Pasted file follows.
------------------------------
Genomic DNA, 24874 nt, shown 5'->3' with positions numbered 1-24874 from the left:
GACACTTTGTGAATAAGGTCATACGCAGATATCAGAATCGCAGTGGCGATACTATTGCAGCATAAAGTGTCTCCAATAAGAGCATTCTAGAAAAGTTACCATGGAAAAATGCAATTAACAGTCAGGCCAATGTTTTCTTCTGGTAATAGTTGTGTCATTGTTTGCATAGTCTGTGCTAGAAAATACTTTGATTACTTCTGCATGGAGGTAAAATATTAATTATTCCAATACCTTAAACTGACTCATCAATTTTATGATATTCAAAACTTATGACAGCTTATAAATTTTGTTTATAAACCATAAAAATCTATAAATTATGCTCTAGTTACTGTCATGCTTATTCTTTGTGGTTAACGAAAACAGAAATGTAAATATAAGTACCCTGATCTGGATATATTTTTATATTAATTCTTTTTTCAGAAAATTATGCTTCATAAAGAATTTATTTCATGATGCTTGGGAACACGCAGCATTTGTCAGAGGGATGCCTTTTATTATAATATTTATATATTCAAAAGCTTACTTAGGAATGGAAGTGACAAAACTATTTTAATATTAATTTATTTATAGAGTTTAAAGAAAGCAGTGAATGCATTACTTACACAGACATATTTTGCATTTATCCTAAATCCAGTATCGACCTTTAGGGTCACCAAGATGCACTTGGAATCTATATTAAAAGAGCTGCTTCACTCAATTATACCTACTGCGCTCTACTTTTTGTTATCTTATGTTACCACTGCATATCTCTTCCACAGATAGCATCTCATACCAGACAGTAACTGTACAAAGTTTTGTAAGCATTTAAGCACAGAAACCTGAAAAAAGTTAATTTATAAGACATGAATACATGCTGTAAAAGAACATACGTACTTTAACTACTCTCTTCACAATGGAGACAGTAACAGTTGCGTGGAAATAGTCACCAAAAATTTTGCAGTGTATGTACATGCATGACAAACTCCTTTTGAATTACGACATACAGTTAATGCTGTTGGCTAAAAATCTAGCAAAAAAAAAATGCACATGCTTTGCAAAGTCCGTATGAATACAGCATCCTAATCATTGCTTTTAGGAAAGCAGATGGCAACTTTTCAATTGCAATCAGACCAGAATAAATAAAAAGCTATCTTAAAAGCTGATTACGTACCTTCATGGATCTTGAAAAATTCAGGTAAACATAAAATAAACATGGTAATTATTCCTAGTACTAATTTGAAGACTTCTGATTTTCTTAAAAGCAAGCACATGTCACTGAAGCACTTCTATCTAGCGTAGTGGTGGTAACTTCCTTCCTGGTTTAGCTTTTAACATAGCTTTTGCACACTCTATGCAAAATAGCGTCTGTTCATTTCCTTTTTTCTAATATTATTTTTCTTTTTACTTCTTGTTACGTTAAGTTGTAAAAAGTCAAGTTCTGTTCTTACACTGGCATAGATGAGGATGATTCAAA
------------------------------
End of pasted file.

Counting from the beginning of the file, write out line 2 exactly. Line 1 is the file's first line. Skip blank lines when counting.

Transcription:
GACACTTTGTGAATAAGGTCATACGCAGATATCAGAATCGCAGTGGCGATACTATTGCAGCATAAAGTGTCTCCAATAAGAGCATTCTAGAAAAGTTACCATGGAAAAATGCAATTAACAGTCAGGCCAATGTTTTCTTCTGGTAATAGTTGTGTCATTGTTTGCATAGTCTGTGCTAGAAAATACTTTGATTACTTCTGCATGGAGGTAAAATATTAATTATTCCAATACCTTAAACTGACTCATCAATTTTATGATATTCAAAACTTATGACAGCTTATAAATTTTGTTTATAAACCATAAAAATCTATAAATTATGCTCTAGTTACTGTCATGCTTATTCTTTGTGGTTAACGAAAACAGAAATGTAAATATAAGTACCCTGATCTGGATATATTTTTATATTAATTCTTTTTTCAGAAAATTATGCTTCATAAAGAATTTATTTCATGATGCTTGGGAACACGCAGCATTTGTCAGAGGGATGCCTTTTATTATAATATTTATATATTCAAAAGCTTACTTAGGAATGGAAGTGACAAAACTATTTTAATATTAATTTATTTATAGAGTTTAAAGAAAGCAGTGAATGCATTACTTACACAGACATATTTTGCATTTATCCTAAATCCAGTATCGACCTTTAGGGTCACCAAGATGCACTTGGAATCTATATTAAAAGAGCTGCTTCACTCAATTATACCTACTGCGCTCTACTTTTTGTTATCTTATGTTACCACTGCATATCTCTTCCACAGATAGCATCTCATACCAGACAGTAACTGTACAAAGTTTTGTAAGCATTTAAGCACAGAAACCTGAAAAAAGTTAATTTATAAGACATGAATACATGCTGTAAAAGAACATACGTACTTTAACTACTCTCTTCACAATGGAGACAGTAACAGTTGCGTGGAAATAGTCACCAAAAATTTTGCAGTGTATGTACATGCATGACAAACTCCTTTTGAATTACGACATACAGTTAATGCTGTTGGCTAAAAATCTAGCAAAAAAAAAATGCACATGCTTTGCAAAGTCCGTATGAATACAGCATCCTAATCATTGCTTTTAGGAAAGCAGATGGCAACTTTTCAATTGCAATCAGACCAGAATAAATAAAAAGCTATCTTAAAAGCTGATTACGTACCTTCATGGATCTTGAAAAATTCAGGTAAACATAAAATAAACATGGTAATTATTCCTAGTACTAATTTGAAGACTTCTGATTTTCTTAAAAGCAAGCACATGTCACTGAAGCACTTCTATCTAGCGTAGTGGTGGTAACTTCCTTCCTGGTTTAGCTTTTAACATAGCTTTTGCACACTCTATGCAAAATAGCGTCTGTTCATTTCCTTTTTTCTAATATTATTTTTCTTTTTACTTCTTGTTACGTTAAGTTGTAAAAAGTCAAGTTCTGTTCTTACACTGGCATAGATGAGGATGATTCAAA